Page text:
Analytical Engine programme notes

The text for this work is an excerpt from Ada Lovelace’s notes on Charles Babbage’s Analytical Engine, the first general purpose computer, designed in the nineteenth century but never built. Ada Lovelace is often called the first programmer, due to the example instructions included in her notes, which were published in 1843. While people debate whether she actually designed programs rather than merely documenting and explaining clearly the nature of the analytical engine, she was certainly a visionary in terms of the capability of the engine. This quote predicts algorithmic composition of music.

While the quote is about using computers to generate music, the setting here is not really algorithmic. The premise of the work is the hypothetical situation in which the first eight harmonics (comprising the notes A, C#, E and a slightly flat G) are discovered before  melody. The first section builds the chord based on the harmonics on A. This section concludes with some modulations based on the fifth above the fundamental (the third harmonic), and finally collapsing the harmonics into a smaller range in what sounds like a perfect cadence involving a dominant seventh chord taking the music back to the original key of A.

The second section commences with the notes of the dominant seventh, then, as these notes are rather limited for the creation of melodies, the harmonics of the dominant are added to the scale and to the musical texture. This creates a scale consisting of A, B, C#, a slightly flat D, E, a slightly flat G, G#, A.

The third section attempts to create a melody over a chord sequence made of the major and minor triads available in the key created by the harmonics as described.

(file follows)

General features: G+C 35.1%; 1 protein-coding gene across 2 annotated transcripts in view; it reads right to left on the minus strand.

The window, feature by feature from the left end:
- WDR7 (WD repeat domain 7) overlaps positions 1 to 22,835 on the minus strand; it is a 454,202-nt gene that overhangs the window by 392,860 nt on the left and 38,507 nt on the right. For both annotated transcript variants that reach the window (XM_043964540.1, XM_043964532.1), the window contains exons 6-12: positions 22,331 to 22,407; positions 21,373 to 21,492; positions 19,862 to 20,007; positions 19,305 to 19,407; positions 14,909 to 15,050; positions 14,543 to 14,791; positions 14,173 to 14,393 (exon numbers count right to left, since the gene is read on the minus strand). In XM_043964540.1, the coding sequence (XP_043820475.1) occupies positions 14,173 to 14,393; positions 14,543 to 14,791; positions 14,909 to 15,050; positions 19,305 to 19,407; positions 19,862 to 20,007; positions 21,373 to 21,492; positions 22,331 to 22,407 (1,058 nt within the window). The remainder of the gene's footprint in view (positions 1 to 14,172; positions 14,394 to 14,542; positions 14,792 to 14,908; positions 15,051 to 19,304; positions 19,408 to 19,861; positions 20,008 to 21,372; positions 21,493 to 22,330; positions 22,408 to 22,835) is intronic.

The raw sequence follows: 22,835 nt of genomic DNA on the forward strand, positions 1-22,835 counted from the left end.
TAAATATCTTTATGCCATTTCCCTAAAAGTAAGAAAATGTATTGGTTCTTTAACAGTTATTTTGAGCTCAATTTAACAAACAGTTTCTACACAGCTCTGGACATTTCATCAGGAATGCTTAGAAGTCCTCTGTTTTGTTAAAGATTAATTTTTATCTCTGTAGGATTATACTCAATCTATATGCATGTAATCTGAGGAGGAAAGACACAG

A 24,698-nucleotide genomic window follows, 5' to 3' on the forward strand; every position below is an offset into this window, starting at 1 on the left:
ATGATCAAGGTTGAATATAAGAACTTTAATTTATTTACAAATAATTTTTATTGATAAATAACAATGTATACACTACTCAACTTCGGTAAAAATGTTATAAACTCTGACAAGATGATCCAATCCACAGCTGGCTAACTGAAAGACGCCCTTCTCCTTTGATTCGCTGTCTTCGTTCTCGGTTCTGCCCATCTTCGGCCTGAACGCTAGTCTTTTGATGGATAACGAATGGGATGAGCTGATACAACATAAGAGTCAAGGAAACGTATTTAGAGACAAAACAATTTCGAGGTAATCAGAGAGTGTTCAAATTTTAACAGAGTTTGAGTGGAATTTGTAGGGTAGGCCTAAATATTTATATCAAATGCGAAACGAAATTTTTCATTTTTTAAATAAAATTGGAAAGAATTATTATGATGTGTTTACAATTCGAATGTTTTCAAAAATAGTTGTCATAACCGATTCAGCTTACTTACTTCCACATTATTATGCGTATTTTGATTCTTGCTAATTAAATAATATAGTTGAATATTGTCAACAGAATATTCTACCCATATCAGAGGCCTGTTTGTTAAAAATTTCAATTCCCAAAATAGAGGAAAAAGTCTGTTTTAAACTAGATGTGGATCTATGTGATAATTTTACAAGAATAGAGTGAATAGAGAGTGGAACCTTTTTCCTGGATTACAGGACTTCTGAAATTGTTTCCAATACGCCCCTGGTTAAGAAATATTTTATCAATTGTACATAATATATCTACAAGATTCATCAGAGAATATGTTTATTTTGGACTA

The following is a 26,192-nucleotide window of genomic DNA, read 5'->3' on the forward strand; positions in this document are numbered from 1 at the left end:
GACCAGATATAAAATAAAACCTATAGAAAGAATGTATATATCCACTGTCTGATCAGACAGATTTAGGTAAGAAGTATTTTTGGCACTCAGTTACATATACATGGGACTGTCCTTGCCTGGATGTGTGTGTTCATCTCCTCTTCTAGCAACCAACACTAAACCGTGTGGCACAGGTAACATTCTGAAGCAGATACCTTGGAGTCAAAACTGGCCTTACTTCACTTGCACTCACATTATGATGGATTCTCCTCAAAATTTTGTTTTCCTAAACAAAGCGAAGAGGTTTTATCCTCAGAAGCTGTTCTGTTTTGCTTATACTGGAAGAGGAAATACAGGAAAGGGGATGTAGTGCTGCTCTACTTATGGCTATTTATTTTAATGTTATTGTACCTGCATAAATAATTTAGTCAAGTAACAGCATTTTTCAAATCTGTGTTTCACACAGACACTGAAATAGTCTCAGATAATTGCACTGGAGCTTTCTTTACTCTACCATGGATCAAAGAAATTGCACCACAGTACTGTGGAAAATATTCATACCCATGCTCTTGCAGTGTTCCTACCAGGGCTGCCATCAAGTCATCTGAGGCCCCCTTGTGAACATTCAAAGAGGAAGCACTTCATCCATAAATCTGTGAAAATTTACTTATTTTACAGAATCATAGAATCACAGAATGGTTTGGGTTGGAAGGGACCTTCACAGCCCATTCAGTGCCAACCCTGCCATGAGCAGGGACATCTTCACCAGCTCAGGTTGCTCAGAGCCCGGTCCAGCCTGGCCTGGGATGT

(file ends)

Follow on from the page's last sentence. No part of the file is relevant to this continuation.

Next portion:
The fourth section takes its inspiration from the sound of the working models of Babbage’s Difference Engine, while the bass walks through a scale-like melody. This is immediately followed by a fugue-like fragment, leading to the reprise of the initial theme.

(An approximate rendition of The Analytical Engine, composed by Alexandra L. Uitdenbogerd can be heard on soundcloud. Sheet music is available from the composer.)

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Album Launch

My album launch has been scheduled to occur on Saturday 25th October at 7pm at Hares and Hyenas bookstore in Fitzroy.

This gig is a joint gig with RMIT Occasional Choral Society (ROCS) and Queermance Writers Festival, and promises to be a very entertaining variety show.

I’ll be performing a couple of the ballads from my album at the electric piano, a few of my a cappella compositions using a looper, plus a few things that aren’t on my albums.  In particular, to suit the cabaret style event and the general theme of “impeccably questionable taste”, it is a rare chance to hear several of my catches in one night.  These are rounds with hidden messages that are revealed when all parts are heard together and certain syllables are emphasised.  I’ve also written a song on the Queermance theme especially for the gig.

When I’m not doing my solo stuff I’ll be singing with (and occasionally accompanying) various ensemble groups doing songs from musicals as well as a couple of madrigals.  Listen out for the surprise madrigal!

A selection of songs from my albums that I won’t be performing on the night will be heard during the intervals.

There will be a raffle on the night with some amazing prizes, including a $300 corset.

I hope you can make it!

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More info available at the Facebook event.

On the Rocks album is a reality

After nearly 7 years in the making, my third album is finally a physical reality.  It contains 20 tracks that are my usual range of diversity: a cappella to electronic, with quite a few ballads this time.  This is the first album to use acoustic instruments.  On two tracks I play the recorder, in one case multi-tracked to about 6 tracks (My Anchor).  In another I have a saxaphone solo by Trent Howard in the song Scared. Samples of some of his takes are used in two other songs: Too Far and Tiny Blade.  Katherine Sivieng features as a vocalist in one of the bonus tracks (Song for Ben).  The wonderful album cover was designed by Brenden James.  Some of his photography can be seen on YouTubeDarren McKinty (aka Xaeja, aka Dags) gave lots of help sprucing up the audio quality.  If you want to hire a sound engineer “up Upwey way”, then I heartily recommend him.  Mastered by Crystal Mastering.

I don’t have digital distribution yet, but if you want to hear some of the album drafts, you can find them on SoundCloud.  Some have changed dramatically for the album – particularly Drowning.  The Too Far album draft is used in my video.

The first CD sale was on Sunday.  So it begins…